Our dynamic sticks were designed to avoid these problems. They allow the player to plant their thumbs wherever feels natural to them on the screen. If for any reason, that position changes during play, the sticks follow the thumbs, and no change in input reactivity ever occurs. The player can concentrate on the game instead of on the virtual stick.
Leap of Fate's dynamic virtual stick
Interestingly, this was only possible by making the sticks extremely sensitive. In fact, it takes only about 1cm of thumb displacement to reach the point of maximum input, after which the stick's center starts following. The advantage here is that it effectively eliminates half-input and the nebulous mental tracking space it puts the player into. Moreover, it makes sure that you are never more than 2cm away from a full 180 degree turn. In other words, the most extreme input in Leap of Fate is extremely quick to perform, and can be performed from anywhere on screen, thus ensuring the high reactivity needed to play this fast-paced action game.
We now had an efficient dual-stick basis, but the inherent constraint of this control scheme is that it only lets you shoot directionally, and does not allow the pinpoint targeting we needed for this game. Adding this required several iterative steps.
First, we needed to add virtual buttons for triggering special attacks and the shadow walk. A lot of mobile games do use virtual buttons, but these typically are small and have a severe misclick problem. Our solution was to make the buttons so huge that even a blind attempt would never miss. In fact, each of our two buttons takes up around 15% of the whole screen! Of course, we made them visually unobtrusive, with just a demarcation line in the HUD. To trigger an ability, a player simply needs to tap anywhere "up", for an almost perfect input success rate, and no need to look.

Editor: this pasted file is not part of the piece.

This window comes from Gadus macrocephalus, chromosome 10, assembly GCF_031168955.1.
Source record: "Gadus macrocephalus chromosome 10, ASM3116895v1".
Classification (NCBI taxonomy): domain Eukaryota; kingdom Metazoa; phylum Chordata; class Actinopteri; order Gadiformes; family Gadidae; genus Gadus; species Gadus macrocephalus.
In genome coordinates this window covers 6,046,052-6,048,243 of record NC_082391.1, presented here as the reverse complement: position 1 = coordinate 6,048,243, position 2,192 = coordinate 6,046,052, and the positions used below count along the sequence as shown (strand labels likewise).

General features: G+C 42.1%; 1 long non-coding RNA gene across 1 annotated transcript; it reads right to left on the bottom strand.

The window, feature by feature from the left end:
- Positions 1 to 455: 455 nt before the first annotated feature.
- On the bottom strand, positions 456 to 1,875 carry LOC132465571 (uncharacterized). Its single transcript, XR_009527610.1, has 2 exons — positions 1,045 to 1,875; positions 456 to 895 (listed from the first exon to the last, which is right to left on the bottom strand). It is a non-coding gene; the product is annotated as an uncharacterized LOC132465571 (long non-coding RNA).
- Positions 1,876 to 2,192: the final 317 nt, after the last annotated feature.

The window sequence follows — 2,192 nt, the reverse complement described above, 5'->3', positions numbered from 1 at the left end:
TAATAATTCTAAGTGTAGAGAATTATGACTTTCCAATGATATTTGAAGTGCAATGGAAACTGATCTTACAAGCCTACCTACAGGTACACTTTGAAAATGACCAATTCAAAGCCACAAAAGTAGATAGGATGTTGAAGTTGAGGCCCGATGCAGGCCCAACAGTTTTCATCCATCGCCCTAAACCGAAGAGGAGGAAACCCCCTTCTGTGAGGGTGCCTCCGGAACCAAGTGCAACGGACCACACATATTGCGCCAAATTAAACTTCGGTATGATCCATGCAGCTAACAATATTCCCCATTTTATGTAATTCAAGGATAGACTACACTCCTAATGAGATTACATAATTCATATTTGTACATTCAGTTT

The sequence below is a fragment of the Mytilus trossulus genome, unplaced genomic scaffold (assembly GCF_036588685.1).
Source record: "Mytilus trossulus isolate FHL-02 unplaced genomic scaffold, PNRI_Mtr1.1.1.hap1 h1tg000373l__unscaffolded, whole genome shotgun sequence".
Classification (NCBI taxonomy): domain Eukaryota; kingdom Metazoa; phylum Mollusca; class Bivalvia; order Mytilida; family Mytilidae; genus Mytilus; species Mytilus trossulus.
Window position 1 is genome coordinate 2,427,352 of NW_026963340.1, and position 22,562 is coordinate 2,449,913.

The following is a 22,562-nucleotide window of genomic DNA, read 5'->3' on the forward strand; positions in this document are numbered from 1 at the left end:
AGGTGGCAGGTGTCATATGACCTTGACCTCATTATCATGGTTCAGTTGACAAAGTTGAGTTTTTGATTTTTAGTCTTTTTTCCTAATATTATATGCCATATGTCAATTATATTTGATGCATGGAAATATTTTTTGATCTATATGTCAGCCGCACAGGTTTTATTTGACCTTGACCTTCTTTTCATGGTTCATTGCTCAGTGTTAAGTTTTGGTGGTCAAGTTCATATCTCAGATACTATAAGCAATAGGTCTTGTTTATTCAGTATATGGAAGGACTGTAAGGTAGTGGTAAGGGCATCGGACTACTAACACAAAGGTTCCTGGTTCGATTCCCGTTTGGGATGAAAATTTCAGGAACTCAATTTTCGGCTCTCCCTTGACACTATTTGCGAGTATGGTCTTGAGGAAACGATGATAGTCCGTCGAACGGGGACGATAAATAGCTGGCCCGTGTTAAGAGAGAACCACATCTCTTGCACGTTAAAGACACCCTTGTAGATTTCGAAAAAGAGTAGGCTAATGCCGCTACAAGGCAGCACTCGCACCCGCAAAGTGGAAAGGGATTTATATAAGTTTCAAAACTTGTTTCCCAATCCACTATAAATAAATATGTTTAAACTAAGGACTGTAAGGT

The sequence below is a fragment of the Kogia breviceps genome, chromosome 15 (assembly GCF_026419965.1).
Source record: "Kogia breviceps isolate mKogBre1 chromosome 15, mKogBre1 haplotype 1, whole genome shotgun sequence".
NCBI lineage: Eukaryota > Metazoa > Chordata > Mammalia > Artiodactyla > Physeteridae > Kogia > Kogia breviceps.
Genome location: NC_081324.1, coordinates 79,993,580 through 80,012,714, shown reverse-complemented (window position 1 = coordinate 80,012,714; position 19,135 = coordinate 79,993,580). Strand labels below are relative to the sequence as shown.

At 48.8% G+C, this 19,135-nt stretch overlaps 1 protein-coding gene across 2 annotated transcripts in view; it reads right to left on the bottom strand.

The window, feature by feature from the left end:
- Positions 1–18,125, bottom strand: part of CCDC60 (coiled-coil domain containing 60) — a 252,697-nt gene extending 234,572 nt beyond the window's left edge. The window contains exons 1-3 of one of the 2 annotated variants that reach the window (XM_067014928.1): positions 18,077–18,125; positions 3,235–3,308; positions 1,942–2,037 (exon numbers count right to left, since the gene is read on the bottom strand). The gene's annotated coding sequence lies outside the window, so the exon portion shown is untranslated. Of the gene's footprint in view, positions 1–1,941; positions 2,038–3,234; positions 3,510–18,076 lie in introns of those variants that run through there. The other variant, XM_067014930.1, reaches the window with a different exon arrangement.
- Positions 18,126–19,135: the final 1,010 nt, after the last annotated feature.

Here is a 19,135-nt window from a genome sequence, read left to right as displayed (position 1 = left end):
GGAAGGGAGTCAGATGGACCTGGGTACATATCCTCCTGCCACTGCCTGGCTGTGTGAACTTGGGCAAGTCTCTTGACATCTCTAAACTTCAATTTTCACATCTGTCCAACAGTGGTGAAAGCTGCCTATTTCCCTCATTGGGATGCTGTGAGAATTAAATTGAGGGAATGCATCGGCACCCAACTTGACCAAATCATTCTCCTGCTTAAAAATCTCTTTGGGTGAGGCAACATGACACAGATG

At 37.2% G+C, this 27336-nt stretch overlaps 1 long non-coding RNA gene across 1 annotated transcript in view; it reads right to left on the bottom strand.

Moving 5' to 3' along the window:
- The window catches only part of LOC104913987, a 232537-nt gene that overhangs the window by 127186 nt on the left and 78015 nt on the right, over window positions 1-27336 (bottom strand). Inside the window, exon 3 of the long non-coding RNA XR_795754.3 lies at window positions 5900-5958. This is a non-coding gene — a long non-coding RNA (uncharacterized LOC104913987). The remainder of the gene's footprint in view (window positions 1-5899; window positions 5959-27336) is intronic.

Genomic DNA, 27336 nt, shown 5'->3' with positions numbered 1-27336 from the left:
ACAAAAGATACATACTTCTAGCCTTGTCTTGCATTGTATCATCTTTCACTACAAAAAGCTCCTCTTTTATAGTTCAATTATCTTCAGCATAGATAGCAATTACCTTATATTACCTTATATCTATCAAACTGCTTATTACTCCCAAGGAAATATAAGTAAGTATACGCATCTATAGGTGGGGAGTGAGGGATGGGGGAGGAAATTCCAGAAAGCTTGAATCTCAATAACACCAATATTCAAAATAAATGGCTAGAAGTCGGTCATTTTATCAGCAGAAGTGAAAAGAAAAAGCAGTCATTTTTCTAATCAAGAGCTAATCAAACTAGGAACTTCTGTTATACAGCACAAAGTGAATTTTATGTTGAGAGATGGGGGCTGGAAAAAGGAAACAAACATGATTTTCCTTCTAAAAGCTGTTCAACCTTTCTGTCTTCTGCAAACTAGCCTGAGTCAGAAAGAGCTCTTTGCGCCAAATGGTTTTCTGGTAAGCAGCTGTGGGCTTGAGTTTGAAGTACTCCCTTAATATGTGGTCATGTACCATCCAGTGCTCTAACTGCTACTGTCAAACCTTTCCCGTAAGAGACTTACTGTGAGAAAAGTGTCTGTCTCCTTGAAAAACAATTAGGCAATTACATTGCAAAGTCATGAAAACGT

Once the ability triggers, the player is then prompted to tap anywhere on the screen to choose a target. This felt perfectly natural with a touch device and matched the pinpoint targeting precision of a mouse on PC.
Activating a special ability triggers a bullet time effect
So the dual-stick portion worked well, and the targeting was easy and natural, but the remaining problem was the transition between the two. More precisely, the time required for hand repositioning made it so that you would often get hit during transition, in addition to risking a suboptimal hand position if you went too fast and partially lost hold of the device. Our solution was quite innovative: we added a bullet time effect (on Mobile only). Every time you activate an ability, the bullet time triggers, slowing down the game to 10% speed, including your own character. This means that once the button is hit, the player has ample time to move his hand over the device and select a target without risk of being damaged by enemies. Once the target is selected, instead of stopping the bullet time immediately, we let it go back progressively within 0.5sec, to provide time for going back to the dual-stick position.
Overall, this innovative design produced a mobile experience very similar in essence to the PC version. Note that this also involved creating a distinct game balance and adding some aim-assistance to account for the inherently lower input precision on Mobile. But the end result played with extreme fluidity.